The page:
Examines patterns of specialization among plaintiffs' firms that handle medical malpractice cases or have an interest in doing so, using data from 965 plaintiffs' attorneys who responded to a 2006 national survey.
Would Proposition 46 make it easier for those who believe they were victims of medical malpractice to find attorneys to represent them?
Yes. Because expected awards to some malpractice plaintiffs will increase and fees are typically calculated based upon the award, it will be easier for some plaintiffs to find attorneys to take on their cases.
Proponents of Proposition 46 argue that California's limit on noneconomic damages makes it very difficult, if not impossible, for injured plaintiffs to find well-qualified attorneys to represent them. RAND research offers evidence that a less restrictive cap on damages would make some malpractice cases more attractive to plaintiff attorneys, and thus make it easier for some plaintiffs to find legal representation.
In 2009, RAND surveyed more than 900 malpractice plaintiff attorneys in 42 states and the District of Columbia, asking about their likelihood of their agreeing to represent clients across a series of hypothetical, meritorious malpractice cases. Information from each survey scenario could be used to compute an expected hourly fee for the attorney, taking into account that the award for noneconomic damages cannot exceed the state's cap.
The study demonstrated that:
- generally, plaintiff attorneys were more willing to take on cases with higher expected hourly fees
- as a result, attorneys were generally less willing to take cases where a noneconomic damage cap would likely lower the award.
If passed, Proposition 46 would raise the level of California's noneconomic damage cap from $250,000 to over $1 million. The potential effect of such a change on an attorney's willingness to take a meritorious case can be illustrated using two simple examples.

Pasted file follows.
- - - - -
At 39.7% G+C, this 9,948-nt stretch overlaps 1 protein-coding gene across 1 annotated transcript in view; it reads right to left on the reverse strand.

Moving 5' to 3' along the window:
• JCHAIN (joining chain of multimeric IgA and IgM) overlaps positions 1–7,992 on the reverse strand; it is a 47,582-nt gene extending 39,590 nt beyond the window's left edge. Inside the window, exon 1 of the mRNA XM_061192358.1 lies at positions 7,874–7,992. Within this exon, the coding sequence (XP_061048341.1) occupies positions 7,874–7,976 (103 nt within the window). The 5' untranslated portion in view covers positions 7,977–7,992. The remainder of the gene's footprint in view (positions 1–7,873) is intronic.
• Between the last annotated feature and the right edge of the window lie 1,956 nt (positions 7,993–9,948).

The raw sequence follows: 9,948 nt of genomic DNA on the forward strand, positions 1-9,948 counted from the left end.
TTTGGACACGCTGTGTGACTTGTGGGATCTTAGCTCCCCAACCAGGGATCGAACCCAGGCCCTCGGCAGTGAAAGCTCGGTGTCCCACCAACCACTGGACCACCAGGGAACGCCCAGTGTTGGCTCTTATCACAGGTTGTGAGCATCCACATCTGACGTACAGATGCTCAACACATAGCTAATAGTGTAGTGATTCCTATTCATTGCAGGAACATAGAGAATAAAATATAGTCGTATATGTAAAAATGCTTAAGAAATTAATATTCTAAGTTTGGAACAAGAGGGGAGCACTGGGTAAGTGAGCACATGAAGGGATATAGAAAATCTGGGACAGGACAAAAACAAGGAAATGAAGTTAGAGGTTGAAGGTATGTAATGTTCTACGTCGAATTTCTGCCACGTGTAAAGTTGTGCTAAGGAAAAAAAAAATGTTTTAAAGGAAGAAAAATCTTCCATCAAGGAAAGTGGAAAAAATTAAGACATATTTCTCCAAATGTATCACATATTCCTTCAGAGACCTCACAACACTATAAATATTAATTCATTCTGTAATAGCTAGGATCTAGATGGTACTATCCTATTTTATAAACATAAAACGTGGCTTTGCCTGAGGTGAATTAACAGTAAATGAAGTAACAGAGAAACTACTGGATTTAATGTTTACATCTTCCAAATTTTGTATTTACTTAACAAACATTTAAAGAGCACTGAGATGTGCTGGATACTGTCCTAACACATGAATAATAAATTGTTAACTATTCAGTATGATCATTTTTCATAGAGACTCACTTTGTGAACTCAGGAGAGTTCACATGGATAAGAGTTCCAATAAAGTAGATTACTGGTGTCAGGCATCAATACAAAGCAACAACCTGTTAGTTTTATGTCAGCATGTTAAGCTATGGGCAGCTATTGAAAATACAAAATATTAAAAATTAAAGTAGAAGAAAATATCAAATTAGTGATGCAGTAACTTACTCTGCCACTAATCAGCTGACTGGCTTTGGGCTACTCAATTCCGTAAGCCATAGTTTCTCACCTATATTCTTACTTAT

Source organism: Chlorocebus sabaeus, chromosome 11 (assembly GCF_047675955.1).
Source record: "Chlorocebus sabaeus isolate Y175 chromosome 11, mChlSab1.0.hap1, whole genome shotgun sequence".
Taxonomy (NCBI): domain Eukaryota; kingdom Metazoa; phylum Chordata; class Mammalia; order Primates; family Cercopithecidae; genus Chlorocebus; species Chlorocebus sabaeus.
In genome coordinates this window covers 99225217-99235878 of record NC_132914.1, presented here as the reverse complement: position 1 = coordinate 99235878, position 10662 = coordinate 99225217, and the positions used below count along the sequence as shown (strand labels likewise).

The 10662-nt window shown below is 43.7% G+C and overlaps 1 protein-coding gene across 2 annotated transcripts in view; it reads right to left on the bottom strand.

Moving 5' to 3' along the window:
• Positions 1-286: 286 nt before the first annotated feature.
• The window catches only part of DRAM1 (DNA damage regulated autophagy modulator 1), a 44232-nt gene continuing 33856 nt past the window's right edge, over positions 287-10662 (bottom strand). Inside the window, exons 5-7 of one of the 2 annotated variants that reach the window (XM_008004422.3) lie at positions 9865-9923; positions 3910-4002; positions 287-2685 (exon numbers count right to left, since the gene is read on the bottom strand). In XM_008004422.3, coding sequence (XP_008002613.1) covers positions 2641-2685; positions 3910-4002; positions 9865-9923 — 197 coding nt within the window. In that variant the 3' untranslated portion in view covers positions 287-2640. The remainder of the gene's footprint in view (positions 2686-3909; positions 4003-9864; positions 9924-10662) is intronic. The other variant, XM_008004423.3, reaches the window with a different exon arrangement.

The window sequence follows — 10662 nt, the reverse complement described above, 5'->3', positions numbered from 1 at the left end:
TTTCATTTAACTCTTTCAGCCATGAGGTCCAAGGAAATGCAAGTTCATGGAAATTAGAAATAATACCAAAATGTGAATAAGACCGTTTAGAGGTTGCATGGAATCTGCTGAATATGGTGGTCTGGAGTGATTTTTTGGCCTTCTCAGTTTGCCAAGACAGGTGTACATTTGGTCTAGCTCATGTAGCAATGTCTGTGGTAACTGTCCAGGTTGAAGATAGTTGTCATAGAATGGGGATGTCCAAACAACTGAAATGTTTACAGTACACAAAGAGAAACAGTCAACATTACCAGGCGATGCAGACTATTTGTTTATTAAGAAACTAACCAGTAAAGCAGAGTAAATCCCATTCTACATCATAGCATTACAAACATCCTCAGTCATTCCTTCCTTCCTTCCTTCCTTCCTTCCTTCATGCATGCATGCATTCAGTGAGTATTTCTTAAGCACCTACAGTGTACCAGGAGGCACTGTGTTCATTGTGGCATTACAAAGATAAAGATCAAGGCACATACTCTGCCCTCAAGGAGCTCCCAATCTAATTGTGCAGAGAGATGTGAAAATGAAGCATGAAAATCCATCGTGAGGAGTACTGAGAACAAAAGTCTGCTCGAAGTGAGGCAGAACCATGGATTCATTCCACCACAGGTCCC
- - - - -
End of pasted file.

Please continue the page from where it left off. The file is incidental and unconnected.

Suppose a plaintiff seeks representation in a case where the expected jury award for economic damages would be $250,000, with $1 million in noneconomic damages. The case would take an attorney 500 hours to prepare. If the plaintiff were to win the case, California law limits attorney fees to a "sliding scale" depending on the amount of the award, as shown below:
|Size of award after expenses||Attorneys' fees|
|Any amount over $600,000||15%|
In this case, under current law, the expected award would be $500K ($250K in economic damages + $250K in noneconomic damages [capped from $1 million]). Based upon the schedule, expected fees would be $137K ($50K x 40% + $50K x 33% + $400K x 25%), for an expected hourly rate for the attorney of $273.
If Proposition 46 passed and noneconomic damages were subject to a new cap of $1.1 million, the expected award would be $1.25 million ($250K in economic damages + $1 million in noneconomic damages). Based on the schedule, expected fees would be $259K ($50K x 40% + $50K x 33% + $500K x 25% + $650K x 15%), or $518 per hour.
In such cases, the prospect of a higher hourly fee would make it more likely that an attorney would accept the case than it is now.
Consider now a meritorious case with expected economic damages of $250,000, and non-economic damages of $250,000. Because the expected noneconomic damages are already below the currently existing cap, we would not expect the passage of Proposition 46 to directly affect the willingness of attorneys to take this case.
Because it is unclear what the pattern of potential noneconomic damages will be in future cases, it is difficult to predict just how many additional plaintiffs might be able to obtain representation if Proposition 46 passes. However, it is plausible to expect that the new law would make it easier for injured patients to find representation for some claims.